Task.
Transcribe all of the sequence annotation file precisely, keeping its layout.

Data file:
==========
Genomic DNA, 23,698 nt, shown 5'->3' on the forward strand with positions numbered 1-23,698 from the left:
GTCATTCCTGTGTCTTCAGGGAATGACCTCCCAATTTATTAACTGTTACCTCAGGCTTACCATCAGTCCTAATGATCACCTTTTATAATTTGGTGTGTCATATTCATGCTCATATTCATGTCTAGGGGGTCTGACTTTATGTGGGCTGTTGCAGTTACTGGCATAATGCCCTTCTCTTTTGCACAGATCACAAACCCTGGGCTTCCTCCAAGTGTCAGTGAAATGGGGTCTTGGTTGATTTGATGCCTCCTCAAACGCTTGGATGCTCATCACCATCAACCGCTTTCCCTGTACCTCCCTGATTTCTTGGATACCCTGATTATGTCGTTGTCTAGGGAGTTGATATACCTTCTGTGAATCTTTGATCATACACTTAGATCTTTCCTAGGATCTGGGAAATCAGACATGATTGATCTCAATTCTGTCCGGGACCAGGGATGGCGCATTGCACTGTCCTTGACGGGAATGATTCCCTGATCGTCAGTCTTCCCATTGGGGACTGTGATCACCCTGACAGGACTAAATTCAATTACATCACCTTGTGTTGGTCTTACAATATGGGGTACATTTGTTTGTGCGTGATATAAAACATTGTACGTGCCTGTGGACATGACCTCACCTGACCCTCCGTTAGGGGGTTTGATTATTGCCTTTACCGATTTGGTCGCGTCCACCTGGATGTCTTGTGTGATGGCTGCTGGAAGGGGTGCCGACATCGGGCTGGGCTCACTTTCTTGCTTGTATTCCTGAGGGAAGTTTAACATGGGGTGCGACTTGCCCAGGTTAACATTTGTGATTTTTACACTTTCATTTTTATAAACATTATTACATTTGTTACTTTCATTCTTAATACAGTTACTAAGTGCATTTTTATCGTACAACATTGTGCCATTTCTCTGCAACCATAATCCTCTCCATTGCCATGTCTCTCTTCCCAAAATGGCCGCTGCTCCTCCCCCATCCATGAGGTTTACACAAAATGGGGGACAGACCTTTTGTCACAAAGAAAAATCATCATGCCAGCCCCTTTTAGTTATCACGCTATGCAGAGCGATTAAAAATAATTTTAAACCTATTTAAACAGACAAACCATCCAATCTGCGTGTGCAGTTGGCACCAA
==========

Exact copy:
Genomic DNA, 23,698 nt, shown 5'->3' on the forward strand with positions numbered 1-23,698 from the left:
GTCATTCCTGTGTCTTCAGGGAATGACCTCCCAATTTATTAACTGTTACCTCAGGCTTACCATCAGTCCTAATGATCACCTTTTATAATTTGGTGTGTCATATTCATGCTCATATTCATGTCTAGGGGGTCTGACTTTATGTGGGCTGTTGCAGTTACTGGCATAATGCCCTTCTCTTTTGCACAGATCACAAACCCTGGGCTTCCTCCAAGTGTCAGTGAAATGGGGTCTTGGTTGATTTGATGCCTCCTCAAACGCTTGGATGCTCATCACCATCAACCGCTTTCCCTGTACCTCCCTGATTTCTTGGATACCCTGATTATGTCGTTGTCTAGGGAGTTGATATACCTTCTGTGAATCTTTGATCATACACTTAGATCTTTCCTAGGATCTGGGAAATCAGACATGATTGATCTCAATTCTGTCCGGGACCAGGGATGGCGCATTGCACTGTCCTTGACGGGAATGATTCCCTGATCGTCAGTCTTCCCATTGGGGACTGTGATCACCCTGACAGGACTAAATTCAATTACATCACCTTGTGTTGGTCTTACAATATGGGGTACATTTGTTTGTGCGTGATATAAAACATTGTACGTGCCTGTGGACATGACCTCACCTGACCCTCCGTTAGGGGGTTTGATTATTGCCTTTACCGATTTGGTCGCGTCCACCTGGATGTCTTGTGTGATGGCTGCTGGAAGGGGTGCCGACATCGGGCTGGGCTCACTTTCTTGCTTGTATTCCTGAGGGAAGTTTAACATGGGGTGCGACTTGCCCAGGTTAACATTTGTGATTTTTACACTTTCATTTTTATAAACATTATTACATTTGTTACTTTCATTCTTAATACAGTTACTAAGTGCATTTTTATCGTACAACATTGTGCCATTTCTCTGCAACCATAATCCTCTCCATTGCCATGTCTCTCTTCCCAAAATGGCCGCTGCTCCTCCCCCATCCATGAGGTTTACACAAAATGGGGGACAGACCTTTTGTCACAAAGAAAAATCATCATGCCAGCCCCTTTTAGTTATCACGCTATGCAGAGCGATTAAAAATAATTTTAAACCTATTTAAACAGACAAACCATCCAATCTGCGTGTGCAGTTGGCACCAA